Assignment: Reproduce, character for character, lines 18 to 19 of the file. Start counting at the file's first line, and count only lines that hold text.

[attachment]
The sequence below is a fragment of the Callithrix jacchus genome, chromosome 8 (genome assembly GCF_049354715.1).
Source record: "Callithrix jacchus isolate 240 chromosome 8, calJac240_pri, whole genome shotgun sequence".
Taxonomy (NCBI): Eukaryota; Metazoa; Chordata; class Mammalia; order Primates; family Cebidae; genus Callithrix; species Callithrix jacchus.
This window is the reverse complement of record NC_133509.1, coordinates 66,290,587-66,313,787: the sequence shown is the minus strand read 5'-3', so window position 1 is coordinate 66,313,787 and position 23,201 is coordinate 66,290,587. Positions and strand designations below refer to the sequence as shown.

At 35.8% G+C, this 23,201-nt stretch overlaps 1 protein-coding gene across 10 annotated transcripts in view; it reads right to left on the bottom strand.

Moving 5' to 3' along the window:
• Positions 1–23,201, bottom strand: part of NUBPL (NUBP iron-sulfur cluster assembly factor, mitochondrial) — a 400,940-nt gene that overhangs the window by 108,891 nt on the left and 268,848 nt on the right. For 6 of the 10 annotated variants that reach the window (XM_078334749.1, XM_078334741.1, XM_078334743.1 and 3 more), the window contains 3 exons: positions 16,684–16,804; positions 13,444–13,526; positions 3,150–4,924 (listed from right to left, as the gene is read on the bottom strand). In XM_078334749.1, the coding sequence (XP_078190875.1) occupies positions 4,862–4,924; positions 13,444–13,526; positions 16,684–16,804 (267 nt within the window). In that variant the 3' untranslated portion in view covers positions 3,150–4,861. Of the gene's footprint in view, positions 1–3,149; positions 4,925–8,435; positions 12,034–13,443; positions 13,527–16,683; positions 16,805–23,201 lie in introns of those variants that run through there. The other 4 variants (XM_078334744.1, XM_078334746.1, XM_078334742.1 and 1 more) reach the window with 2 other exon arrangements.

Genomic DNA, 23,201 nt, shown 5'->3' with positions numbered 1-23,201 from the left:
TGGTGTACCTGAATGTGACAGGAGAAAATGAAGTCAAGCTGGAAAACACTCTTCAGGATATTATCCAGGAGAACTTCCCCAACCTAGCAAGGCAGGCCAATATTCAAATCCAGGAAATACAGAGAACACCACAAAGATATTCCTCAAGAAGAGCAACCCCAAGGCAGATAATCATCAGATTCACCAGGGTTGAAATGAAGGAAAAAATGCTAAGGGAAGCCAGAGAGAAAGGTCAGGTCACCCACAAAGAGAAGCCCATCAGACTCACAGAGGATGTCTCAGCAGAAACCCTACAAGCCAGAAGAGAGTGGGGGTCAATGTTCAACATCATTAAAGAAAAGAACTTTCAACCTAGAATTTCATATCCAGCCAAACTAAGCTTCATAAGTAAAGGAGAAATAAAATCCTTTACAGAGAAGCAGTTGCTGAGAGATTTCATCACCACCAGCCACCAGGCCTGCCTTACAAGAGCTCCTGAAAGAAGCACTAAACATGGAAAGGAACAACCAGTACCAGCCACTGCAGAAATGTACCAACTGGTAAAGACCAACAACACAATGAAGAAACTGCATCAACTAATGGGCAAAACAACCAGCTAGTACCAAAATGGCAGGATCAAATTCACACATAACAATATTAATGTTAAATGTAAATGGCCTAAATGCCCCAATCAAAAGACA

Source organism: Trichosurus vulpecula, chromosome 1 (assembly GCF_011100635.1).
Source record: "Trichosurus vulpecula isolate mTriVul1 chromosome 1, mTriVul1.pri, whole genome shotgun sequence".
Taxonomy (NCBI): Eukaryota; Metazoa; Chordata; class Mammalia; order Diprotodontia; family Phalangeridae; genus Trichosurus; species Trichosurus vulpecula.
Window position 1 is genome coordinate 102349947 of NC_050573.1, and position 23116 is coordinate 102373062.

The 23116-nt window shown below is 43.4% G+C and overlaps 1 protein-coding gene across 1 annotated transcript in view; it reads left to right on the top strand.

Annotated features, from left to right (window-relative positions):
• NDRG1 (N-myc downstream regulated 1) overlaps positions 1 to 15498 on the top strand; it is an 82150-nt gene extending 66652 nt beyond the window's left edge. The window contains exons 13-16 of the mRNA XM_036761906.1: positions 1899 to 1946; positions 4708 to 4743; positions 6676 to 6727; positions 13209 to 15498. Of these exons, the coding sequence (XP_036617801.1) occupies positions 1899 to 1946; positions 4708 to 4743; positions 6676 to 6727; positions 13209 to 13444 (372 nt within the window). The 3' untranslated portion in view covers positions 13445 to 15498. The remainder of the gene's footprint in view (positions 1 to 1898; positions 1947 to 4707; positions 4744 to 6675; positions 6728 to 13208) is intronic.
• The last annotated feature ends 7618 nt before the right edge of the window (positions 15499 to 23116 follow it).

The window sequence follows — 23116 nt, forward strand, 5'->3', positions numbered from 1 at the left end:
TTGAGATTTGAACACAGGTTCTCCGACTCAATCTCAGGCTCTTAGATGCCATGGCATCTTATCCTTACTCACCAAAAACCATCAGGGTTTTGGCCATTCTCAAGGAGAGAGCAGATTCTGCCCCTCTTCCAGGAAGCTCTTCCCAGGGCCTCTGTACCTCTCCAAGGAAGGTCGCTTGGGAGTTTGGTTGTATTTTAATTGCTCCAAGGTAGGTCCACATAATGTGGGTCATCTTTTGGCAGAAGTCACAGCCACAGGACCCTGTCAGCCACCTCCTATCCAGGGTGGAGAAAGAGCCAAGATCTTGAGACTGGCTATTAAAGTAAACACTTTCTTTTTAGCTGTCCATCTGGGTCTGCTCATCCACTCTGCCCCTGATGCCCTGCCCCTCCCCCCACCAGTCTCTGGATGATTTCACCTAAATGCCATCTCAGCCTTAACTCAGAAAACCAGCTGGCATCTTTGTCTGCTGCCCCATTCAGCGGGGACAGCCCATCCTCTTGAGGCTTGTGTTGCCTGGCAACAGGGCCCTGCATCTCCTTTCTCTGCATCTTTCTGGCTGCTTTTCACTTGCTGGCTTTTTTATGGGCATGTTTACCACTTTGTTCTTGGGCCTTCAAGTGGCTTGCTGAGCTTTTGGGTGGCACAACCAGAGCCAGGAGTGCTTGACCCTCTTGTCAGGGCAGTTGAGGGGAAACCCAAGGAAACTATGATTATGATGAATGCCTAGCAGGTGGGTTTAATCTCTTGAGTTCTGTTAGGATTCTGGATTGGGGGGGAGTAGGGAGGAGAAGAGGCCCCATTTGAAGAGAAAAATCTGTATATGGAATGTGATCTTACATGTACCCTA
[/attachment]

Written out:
The window sequence follows — 23116 nt, forward strand, 5'->3', positions numbered from 1 at the left end:
TTGAGATTTGAACACAGGTTCTCCGACTCAATCTCAGGCTCTTAGATGCCATGGCATCTTATCCTTACTCACCAAAAACCATCAGGGTTTTGGCCATTCTCAAGGAGAGAGCAGATTCTGCCCCTCTTCCAGGAAGCTCTTCCCAGGGCCTCTGTACCTCTCCAAGGAAGGTCGCTTGGGAGTTTGGTTGTATTTTAATTGCTCCAAGGTAGGTCCACATAATGTGGGTCATCTTTTGGCAGAAGTCACAGCCACAGGACCCTGTCAGCCACCTCCTATCCAGGGTGGAGAAAGAGCCAAGATCTTGAGACTGGCTATTAAAGTAAACACTTTCTTTTTAGCTGTCCATCTGGGTCTGCTCATCCACTCTGCCCCTGATGCCCTGCCCCTCCCCCCACCAGTCTCTGGATGATTTCACCTAAATGCCATCTCAGCCTTAACTCAGAAAACCAGCTGGCATCTTTGTCTGCTGCCCCATTCAGCGGGGACAGCCCATCCTCTTGAGGCTTGTGTTGCCTGGCAACAGGGCCCTGCATCTCCTTTCTCTGCATCTTTCTGGCTGCTTTTCACTTGCTGGCTTTTTTATGGGCATGTTTACCACTTTGTTCTTGGGCCTTCAAGTGGCTTGCTGAGCTTTTGGGTGGCACAACCAGAGCCAGGAGTGCTTGACCCTCTTGTCAGGGCAGTTGAGGGGAAACCCAAGGAAACTATGATTATGATGAATGCCTAGCAGGTGGGTTTAATCTCTTGAGTTCTGTTAGGATTCTGGATTGGGGGGGAGTAGGGAGGAGAAGAGGCCCCATTTGAAGAGAAAAATCTGTATATGGAATGTGATCTTACATGTACCCTA